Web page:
Medics have used 3D printing to help surgical teams performing a kidney transplant from a father to his daughter.
Experts at Guy's and St Thomas' NHS Foundation Trust said that it is the first time the technique has been used to support the successful transplantation of an adult kidney into a child.
After suffering heart failure as a baby, Lucy Boucher's kidneys began to shut down.
Lucy, now aged two, faced a lifetime on dialysis due to her kidney failure until surgeons performed transplant surgery with a kidney donated by her father Chris, 35.
Models of Mr Boucher's kidney and Lucy's abdomen were produced using a 3D printer so that the surgeons from Guy's and St Thomas' and Great Ormond Street Hospital could accurately plan and rehearse the operation.
The Bouchers, from Antrim in Northern Ireland, had the surgery in November and are both recovering well, a Guy's and St Thomas' NHS Foundation Trust spokesman said.
When Lucy was a baby she developed supraventricular tachycardia - an irregularly fast heartbeat - which resulted in her body, including her kidneys, being starved of oxygen.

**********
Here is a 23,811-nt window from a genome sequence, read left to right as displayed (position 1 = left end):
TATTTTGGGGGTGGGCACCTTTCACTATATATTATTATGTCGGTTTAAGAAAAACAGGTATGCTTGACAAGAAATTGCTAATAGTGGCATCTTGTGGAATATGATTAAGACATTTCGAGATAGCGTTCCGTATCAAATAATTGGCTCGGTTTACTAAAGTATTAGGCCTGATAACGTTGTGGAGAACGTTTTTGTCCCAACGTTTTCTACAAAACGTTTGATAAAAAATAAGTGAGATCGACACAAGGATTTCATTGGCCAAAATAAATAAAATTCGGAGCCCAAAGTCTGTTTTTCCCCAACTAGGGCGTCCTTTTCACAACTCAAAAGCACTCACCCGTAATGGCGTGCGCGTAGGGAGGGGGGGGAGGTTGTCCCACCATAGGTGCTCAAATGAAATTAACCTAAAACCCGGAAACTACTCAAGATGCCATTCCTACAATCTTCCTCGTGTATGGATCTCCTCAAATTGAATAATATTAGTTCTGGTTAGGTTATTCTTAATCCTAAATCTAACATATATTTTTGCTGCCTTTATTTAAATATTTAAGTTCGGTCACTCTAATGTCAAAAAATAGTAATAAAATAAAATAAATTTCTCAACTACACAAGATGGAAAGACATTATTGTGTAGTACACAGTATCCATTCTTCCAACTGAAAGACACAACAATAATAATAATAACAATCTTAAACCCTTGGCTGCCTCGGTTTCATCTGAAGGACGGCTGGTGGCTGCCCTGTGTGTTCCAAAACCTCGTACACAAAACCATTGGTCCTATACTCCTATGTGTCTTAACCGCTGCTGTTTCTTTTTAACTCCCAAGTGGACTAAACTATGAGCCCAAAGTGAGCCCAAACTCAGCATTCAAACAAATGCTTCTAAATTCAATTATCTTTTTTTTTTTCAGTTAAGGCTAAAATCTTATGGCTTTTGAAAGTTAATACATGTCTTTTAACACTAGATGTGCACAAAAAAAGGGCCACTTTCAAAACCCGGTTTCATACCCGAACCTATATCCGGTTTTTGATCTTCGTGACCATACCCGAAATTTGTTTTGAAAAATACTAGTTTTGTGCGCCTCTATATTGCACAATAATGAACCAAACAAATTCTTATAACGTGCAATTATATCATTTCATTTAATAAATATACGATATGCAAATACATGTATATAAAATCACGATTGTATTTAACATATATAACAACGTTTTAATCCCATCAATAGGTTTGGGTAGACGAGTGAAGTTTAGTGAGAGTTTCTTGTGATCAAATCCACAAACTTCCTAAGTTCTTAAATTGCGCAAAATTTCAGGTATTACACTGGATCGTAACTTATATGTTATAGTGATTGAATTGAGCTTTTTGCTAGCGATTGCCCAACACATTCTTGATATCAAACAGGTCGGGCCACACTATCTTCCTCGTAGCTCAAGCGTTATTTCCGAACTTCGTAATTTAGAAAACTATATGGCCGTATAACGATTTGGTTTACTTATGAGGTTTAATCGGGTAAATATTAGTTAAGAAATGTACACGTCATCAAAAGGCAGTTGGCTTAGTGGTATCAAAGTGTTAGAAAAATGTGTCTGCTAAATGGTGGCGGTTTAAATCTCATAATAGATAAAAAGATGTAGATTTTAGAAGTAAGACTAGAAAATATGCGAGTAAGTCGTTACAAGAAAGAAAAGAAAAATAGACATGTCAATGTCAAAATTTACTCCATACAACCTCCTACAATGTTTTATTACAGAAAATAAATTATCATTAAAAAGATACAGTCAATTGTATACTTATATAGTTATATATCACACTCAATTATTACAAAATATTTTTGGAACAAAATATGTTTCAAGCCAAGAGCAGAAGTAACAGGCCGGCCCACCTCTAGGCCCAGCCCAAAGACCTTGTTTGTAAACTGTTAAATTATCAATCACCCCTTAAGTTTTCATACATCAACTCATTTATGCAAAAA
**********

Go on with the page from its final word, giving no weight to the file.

After surgery to correct her heart problem, the youngster needed a new kidney - which was provided by her father, an assistant lay minister.
Mr Boucher said: "My first reaction when I saw the 3D printout of my kidney was surprise at how big it was and I wondered how it could possibly fit into Lucy.
"Seeing the model of her abdomen and the way the kidney was going to be transplanted inside her gave me a clear understanding of exactly what was going to happen. It helped ease my concerns and it was hugely reassuring to know that the surgeons could carry out such detailed planning ahead of the operation."
Lucy's mother Ciara, a teacher, added: "We found it amazing that we could see these incredibly detailed models of Chris' kidney and Lucy's abdomen.
"Considering all the potential complications, it's fantastic that everything has gone so well - it's a massive relief. The transplant is life-changing for Lucy."
Mr Pankaj Chandak, a transplant registrar at Guy's and St Thomas' whose idea it was to use 3D printouts, said: "Our exciting new use of 3D printed models to help plan highly complex kidney transplant surgery in children brings all sorts of important advantages for our patients and the surgical team.
"The most important benefit is to patient safety. The 3D printed models allow informative, hands-on planning, ahead of the surgery with replicas that are the next best thing to the actual organs themselves.
"This means surgeons are better placed than before to prepare for the operation and to assess what surgical approach will offer the greatest chance of a safe and successful transplant."